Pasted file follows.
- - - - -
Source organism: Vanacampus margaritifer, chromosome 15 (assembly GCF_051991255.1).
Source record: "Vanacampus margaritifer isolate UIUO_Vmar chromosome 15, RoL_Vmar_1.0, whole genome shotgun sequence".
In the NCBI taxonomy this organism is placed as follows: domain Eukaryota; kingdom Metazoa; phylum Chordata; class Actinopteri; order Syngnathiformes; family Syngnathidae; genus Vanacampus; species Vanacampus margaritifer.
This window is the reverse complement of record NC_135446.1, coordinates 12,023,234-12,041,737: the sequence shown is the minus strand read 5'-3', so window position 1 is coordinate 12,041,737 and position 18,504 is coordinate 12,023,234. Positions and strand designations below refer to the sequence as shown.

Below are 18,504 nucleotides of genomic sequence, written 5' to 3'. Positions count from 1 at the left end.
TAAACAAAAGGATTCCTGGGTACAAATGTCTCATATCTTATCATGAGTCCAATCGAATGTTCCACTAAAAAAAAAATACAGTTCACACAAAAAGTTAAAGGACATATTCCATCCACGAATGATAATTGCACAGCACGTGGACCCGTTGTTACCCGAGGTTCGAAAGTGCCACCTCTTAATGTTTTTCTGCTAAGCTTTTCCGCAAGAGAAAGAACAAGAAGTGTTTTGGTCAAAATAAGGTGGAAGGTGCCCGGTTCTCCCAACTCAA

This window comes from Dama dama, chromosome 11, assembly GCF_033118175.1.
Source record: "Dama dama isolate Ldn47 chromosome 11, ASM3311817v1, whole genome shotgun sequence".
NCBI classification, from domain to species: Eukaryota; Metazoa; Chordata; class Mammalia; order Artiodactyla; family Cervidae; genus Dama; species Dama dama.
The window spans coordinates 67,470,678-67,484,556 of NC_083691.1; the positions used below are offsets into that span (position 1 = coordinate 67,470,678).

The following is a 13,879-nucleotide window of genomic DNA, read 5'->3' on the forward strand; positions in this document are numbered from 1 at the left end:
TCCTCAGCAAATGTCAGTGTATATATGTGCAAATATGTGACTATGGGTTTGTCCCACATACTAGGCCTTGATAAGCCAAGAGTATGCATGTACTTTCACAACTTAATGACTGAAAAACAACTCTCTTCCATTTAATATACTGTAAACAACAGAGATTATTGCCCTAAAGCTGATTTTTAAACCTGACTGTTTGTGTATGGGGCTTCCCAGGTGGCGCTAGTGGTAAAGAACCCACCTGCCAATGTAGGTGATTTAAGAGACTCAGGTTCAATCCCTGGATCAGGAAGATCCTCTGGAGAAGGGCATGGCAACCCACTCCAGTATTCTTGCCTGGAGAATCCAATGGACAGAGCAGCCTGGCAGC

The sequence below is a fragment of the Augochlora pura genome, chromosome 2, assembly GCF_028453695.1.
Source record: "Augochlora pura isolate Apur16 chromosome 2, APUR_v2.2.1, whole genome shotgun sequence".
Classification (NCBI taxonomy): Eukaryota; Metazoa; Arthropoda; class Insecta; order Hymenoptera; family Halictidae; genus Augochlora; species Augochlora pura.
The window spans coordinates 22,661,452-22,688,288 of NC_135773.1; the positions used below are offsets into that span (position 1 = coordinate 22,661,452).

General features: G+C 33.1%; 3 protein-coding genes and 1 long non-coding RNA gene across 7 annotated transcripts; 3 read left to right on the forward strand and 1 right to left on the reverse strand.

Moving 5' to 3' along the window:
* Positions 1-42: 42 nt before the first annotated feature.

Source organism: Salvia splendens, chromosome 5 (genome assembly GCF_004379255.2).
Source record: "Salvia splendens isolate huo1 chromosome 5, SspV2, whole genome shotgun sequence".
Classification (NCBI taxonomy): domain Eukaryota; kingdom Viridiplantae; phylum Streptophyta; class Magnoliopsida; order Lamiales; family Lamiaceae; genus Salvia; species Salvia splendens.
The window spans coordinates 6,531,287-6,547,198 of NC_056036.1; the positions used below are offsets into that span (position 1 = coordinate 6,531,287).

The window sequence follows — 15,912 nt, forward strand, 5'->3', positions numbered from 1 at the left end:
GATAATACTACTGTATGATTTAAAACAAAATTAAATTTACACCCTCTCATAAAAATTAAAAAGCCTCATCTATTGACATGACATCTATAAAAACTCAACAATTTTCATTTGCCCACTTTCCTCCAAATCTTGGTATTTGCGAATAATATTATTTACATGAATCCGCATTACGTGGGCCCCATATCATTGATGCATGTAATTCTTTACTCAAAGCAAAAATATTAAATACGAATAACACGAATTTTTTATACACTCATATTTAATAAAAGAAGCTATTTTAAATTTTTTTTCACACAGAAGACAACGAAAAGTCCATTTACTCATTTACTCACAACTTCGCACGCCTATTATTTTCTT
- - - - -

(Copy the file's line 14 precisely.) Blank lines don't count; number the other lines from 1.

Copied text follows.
Source record: "Augochlora pura isolate Apur16 chromosome 2, APUR_v2.2.1, whole genome shotgun sequence".